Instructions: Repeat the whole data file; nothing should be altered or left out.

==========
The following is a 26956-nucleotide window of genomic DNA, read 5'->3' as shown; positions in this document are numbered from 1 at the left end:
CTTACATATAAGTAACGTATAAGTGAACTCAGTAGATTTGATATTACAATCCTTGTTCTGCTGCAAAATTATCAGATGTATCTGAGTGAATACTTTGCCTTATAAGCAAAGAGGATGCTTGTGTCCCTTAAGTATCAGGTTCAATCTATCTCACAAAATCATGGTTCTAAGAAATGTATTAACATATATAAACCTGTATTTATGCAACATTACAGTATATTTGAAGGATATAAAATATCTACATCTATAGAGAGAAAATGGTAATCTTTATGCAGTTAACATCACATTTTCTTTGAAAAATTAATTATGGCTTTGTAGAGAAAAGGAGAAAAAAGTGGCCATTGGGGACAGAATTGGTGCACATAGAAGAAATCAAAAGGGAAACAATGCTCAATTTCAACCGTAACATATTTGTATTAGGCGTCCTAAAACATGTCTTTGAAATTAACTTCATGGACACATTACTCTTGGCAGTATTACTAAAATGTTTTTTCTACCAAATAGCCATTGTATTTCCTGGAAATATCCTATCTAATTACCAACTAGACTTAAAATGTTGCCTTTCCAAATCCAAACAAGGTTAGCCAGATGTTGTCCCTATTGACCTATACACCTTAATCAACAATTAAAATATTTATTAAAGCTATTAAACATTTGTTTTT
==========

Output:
The following is a 26956-nucleotide window of genomic DNA, read 5'->3' as shown; positions in this document are numbered from 1 at the left end:
CTTACATATAAGTAACGTATAAGTGAACTCAGTAGATTTGATATTACAATCCTTGTTCTGCTGCAAAATTATCAGATGTATCTGAGTGAATACTTTGCCTTATAAGCAAAGAGGATGCTTGTGTCCCTTAAGTATCAGGTTCAATCTATCTCACAAAATCATGGTTCTAAGAAATGTATTAACATATATAAACCTGTATTTATGCAACATTACAGTATATTTGAAGGATATAAAATATCTACATCTATAGAGAGAAAATGGTAATCTTTATGCAGTTAACATCACATTTTCTTTGAAAAATTAATTATGGCTTTGTAGAGAAAAGGAGAAAAAAGTGGCCATTGGGGACAGAATTGGTGCACATAGAAGAAATCAAAAGGGAAACAATGCTCAATTTCAACCGTAACATATTTGTATTAGGCGTCCTAAAACATGTCTTTGAAATTAACTTCATGGACACATTACTCTTGGCAGTATTACTAAAATGTTTTTTCTACCAAATAGCCATTGTATTTCCTGGAAATATCCTATCTAATTACCAACTAGACTTAAAATGTTGCCTTTCCAAATCCAAACAAGGTTAGCCAGATGTTGTCCCTATTGACCTATACACCTTAATCAACAATTAAAATATTTATTAAAGCTATTAAACATTTGTTTTT